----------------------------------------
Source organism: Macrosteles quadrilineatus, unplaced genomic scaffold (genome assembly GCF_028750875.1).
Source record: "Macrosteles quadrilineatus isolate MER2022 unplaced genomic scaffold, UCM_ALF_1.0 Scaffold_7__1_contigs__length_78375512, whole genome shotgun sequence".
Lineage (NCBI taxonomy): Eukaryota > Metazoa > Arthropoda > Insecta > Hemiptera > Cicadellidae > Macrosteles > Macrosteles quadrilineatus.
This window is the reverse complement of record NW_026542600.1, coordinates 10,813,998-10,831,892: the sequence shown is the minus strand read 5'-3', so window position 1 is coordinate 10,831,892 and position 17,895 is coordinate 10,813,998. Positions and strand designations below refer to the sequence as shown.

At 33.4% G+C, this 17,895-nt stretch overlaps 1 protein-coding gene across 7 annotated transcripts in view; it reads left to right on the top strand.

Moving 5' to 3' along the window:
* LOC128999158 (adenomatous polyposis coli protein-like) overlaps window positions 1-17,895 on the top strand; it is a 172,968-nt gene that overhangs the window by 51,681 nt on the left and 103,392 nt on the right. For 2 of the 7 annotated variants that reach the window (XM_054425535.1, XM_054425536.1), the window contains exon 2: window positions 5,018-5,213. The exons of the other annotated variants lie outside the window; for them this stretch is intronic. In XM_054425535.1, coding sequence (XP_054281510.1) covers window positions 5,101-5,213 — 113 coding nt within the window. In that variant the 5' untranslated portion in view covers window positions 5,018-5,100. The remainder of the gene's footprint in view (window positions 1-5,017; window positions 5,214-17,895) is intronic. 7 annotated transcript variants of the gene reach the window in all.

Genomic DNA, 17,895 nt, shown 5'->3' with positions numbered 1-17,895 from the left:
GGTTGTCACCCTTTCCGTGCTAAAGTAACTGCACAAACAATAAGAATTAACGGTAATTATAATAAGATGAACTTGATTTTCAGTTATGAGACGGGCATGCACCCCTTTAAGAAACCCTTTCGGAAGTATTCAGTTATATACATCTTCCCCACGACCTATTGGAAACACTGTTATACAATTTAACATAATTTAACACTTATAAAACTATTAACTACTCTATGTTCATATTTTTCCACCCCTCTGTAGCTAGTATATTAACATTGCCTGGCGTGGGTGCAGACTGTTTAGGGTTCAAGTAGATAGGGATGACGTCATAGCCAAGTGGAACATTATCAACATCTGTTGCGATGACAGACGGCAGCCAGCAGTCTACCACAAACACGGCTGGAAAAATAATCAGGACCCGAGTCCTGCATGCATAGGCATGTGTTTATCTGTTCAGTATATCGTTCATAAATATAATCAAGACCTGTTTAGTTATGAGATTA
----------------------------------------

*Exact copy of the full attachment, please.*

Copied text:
Source organism: Macrosteles quadrilineatus, unplaced genomic scaffold (genome assembly GCF_028750875.1).
Source record: "Macrosteles quadrilineatus isolate MER2022 unplaced genomic scaffold, UCM_ALF_1.0 Scaffold_7__1_contigs__length_78375512, whole genome shotgun sequence".
Lineage (NCBI taxonomy): Eukaryota > Metazoa > Arthropoda > Insecta > Hemiptera > Cicadellidae > Macrosteles > Macrosteles quadrilineatus.
This window is the reverse complement of record NW_026542600.1, coordinates 10,813,998-10,831,892: the sequence shown is the minus strand read 5'-3', so window position 1 is coordinate 10,831,892 and position 17,895 is coordinate 10,813,998. Positions and strand designations below refer to the sequence as shown.

At 33.4% G+C, this 17,895-nt stretch overlaps 1 protein-coding gene across 7 annotated transcripts in view; it reads left to right on the top strand.

Moving 5' to 3' along the window:
* LOC128999158 (adenomatous polyposis coli protein-like) overlaps window positions 1-17,895 on the top strand; it is a 172,968-nt gene that overhangs the window by 51,681 nt on the left and 103,392 nt on the right. For 2 of the 7 annotated variants that reach the window (XM_054425535.1, XM_054425536.1), the window contains exon 2: window positions 5,018-5,213. The exons of the other annotated variants lie outside the window; for them this stretch is intronic. In XM_054425535.1, coding sequence (XP_054281510.1) covers window positions 5,101-5,213 — 113 coding nt within the window. In that variant the 5' untranslated portion in view covers window positions 5,018-5,100. The remainder of the gene's footprint in view (window positions 1-5,017; window positions 5,214-17,895) is intronic. 7 annotated transcript variants of the gene reach the window in all.

Genomic DNA, 17,895 nt, shown 5'->3' with positions numbered 1-17,895 from the left:
GGTTGTCACCCTTTCCGTGCTAAAGTAACTGCACAAACAATAAGAATTAACGGTAATTATAATAAGATGAACTTGATTTTCAGTTATGAGACGGGCATGCACCCCTTTAAGAAACCCTTTCGGAAGTATTCAGTTATATACATCTTCCCCACGACCTATTGGAAACACTGTTATACAATTTAACATAATTTAACACTTATAAAACTATTAACTACTCTATGTTCATATTTTTCCACCCCTCTGTAGCTAGTATATTAACATTGCCTGGCGTGGGTGCAGACTGTTTAGGGTTCAAGTAGATAGGGATGACGTCATAGCCAAGTGGAACATTATCAACATCTGTTGCGATGACAGACGGCAGCCAGCAGTCTACCACAAACACGGCTGGAAAAATAATCAGGACCCGAGTCCTGCATGCATAGGCATGTGTTTATCTGTTCAGTATATCGTTCATAAATATAATCAAGACCTGTTTAGTTATGAGATTA